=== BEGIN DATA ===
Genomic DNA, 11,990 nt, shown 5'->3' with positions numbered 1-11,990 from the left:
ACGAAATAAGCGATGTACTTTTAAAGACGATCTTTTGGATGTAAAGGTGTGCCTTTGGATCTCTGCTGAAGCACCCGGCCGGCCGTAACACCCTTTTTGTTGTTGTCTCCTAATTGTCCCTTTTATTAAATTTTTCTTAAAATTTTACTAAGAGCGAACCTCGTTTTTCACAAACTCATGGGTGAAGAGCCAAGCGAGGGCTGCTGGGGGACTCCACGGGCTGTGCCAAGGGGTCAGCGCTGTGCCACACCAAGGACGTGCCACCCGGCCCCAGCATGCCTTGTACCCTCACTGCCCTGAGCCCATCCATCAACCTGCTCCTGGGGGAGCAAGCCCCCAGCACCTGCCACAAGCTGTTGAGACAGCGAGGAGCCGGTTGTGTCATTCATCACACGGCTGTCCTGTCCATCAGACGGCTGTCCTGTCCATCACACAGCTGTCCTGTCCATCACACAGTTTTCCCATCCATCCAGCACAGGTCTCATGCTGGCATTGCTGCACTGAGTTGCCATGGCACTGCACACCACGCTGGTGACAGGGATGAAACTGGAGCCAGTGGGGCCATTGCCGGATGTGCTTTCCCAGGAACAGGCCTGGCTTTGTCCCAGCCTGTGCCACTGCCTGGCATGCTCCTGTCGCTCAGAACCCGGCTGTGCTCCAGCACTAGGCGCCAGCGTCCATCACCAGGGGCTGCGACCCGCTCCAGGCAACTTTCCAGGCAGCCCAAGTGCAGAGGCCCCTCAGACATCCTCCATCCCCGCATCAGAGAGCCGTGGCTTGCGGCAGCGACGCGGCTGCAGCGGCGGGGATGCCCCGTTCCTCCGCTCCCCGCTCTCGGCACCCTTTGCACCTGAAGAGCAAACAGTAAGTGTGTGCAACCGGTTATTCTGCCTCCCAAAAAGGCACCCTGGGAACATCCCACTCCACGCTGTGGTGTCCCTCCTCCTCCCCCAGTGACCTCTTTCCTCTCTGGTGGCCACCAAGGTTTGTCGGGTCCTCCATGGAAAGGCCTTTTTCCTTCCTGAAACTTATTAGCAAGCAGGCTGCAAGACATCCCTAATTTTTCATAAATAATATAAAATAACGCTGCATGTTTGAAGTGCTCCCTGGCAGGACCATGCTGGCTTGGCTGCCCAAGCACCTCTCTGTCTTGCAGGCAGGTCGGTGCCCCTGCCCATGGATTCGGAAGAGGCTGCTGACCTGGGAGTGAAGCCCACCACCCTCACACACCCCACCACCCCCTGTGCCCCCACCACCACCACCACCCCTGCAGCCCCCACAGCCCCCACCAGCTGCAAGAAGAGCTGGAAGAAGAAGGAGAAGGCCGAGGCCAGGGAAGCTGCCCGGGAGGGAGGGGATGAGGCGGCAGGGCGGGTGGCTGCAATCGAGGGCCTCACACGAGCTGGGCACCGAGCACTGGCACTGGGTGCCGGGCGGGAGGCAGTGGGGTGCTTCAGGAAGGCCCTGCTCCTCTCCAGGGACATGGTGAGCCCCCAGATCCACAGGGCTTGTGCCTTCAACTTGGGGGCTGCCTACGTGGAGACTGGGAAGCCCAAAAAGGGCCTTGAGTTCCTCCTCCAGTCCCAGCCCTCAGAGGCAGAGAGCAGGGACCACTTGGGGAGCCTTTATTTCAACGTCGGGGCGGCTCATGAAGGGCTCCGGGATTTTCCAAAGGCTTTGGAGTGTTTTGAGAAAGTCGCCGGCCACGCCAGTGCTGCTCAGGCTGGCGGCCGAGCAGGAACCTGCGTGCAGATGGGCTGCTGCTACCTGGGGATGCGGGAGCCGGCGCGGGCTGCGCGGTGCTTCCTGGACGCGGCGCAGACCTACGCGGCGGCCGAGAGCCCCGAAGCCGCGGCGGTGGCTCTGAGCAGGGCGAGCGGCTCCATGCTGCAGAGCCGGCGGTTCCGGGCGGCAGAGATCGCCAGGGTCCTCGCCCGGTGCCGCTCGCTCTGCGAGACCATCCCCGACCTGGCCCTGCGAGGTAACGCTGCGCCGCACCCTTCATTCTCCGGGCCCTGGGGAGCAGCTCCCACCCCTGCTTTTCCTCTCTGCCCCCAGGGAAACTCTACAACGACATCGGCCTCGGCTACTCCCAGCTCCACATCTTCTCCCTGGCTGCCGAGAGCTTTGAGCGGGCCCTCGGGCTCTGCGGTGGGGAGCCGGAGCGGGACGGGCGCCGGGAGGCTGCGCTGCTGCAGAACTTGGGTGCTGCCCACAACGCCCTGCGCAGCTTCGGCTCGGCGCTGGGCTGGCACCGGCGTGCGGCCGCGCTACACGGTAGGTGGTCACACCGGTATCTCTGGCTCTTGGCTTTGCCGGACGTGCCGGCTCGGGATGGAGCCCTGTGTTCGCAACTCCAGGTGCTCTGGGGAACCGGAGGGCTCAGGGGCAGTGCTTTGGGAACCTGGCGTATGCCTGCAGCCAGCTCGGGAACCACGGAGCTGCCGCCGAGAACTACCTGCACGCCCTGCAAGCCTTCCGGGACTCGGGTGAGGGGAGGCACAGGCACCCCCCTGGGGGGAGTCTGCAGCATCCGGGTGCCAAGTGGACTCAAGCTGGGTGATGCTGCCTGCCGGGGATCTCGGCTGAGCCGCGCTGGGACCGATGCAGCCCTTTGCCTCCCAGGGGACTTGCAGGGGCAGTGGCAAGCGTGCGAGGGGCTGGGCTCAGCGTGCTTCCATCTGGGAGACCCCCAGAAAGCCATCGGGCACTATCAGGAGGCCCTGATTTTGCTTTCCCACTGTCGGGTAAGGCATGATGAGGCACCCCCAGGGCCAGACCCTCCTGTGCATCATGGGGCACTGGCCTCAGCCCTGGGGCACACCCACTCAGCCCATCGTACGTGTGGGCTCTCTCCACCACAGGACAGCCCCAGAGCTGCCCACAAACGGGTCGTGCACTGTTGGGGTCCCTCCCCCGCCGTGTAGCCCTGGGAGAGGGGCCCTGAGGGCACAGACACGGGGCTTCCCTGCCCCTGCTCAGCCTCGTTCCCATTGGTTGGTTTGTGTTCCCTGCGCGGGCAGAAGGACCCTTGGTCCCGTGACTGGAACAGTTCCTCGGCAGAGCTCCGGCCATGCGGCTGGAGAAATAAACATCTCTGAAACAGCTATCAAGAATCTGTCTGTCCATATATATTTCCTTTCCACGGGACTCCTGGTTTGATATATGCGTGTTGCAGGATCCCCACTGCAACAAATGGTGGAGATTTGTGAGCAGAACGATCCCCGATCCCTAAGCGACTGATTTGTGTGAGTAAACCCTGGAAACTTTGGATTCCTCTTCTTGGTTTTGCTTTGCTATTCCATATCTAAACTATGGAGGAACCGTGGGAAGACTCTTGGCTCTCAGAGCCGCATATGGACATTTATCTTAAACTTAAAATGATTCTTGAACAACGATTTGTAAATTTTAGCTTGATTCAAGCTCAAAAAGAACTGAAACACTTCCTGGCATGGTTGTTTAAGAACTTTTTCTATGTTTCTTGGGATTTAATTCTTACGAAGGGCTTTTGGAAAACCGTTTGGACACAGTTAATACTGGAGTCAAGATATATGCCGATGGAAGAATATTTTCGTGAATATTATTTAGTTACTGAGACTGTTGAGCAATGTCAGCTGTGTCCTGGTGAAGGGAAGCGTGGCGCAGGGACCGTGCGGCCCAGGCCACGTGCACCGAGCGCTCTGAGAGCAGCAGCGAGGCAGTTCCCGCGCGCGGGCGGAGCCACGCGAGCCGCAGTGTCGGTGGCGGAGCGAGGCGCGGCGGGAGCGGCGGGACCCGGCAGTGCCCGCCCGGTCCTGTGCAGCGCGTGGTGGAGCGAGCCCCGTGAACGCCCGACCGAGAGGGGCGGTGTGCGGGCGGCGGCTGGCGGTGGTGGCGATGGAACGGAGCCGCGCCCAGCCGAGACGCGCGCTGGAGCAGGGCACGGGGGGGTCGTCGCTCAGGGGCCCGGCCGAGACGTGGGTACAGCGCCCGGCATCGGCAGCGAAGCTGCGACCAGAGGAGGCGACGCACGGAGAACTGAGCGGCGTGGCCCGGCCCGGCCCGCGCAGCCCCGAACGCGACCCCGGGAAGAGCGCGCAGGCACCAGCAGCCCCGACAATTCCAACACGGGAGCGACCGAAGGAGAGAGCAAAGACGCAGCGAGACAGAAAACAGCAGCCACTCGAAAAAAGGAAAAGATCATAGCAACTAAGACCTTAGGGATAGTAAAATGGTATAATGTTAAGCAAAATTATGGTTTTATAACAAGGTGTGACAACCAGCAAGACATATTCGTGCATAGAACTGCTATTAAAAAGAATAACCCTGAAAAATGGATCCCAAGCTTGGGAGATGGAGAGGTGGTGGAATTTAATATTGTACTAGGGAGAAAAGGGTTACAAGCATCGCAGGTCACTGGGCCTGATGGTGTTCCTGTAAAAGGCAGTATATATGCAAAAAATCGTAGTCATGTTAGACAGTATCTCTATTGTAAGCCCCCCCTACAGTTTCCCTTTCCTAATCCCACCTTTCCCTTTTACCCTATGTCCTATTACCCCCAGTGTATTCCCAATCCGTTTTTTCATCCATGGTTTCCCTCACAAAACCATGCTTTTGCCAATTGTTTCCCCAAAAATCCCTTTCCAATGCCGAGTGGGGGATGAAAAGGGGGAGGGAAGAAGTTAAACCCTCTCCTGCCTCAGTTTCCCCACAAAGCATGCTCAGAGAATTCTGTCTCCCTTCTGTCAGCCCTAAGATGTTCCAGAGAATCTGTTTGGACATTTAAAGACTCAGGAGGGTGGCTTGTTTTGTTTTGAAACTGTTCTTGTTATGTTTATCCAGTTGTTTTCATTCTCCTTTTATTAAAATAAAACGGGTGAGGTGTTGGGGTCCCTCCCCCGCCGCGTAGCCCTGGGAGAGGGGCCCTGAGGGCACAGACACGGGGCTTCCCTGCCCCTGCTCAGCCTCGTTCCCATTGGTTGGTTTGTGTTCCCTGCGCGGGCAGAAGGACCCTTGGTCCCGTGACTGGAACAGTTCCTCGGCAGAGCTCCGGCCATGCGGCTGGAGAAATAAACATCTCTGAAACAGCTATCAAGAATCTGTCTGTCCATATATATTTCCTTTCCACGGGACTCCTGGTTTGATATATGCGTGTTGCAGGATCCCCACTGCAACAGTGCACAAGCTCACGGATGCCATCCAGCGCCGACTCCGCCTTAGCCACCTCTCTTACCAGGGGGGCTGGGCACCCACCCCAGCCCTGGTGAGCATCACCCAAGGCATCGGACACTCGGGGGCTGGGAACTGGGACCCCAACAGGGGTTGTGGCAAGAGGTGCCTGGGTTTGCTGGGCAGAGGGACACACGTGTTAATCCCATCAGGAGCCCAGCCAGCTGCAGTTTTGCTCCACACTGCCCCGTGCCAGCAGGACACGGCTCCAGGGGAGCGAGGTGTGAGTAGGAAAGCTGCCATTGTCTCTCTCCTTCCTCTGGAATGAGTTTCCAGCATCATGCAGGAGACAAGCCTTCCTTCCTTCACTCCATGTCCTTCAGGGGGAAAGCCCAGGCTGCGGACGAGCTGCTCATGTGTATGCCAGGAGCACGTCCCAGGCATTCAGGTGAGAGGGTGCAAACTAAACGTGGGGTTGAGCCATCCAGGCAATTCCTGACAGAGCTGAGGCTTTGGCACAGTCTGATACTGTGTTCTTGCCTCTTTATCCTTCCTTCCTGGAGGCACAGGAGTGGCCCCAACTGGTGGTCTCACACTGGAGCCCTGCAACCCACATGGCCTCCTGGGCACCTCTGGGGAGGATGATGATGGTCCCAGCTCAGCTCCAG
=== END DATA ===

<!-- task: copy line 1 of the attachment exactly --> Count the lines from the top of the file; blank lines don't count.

Genomic DNA, 11,990 nt, shown 5'->3' with positions numbered 1-11,990 from the left: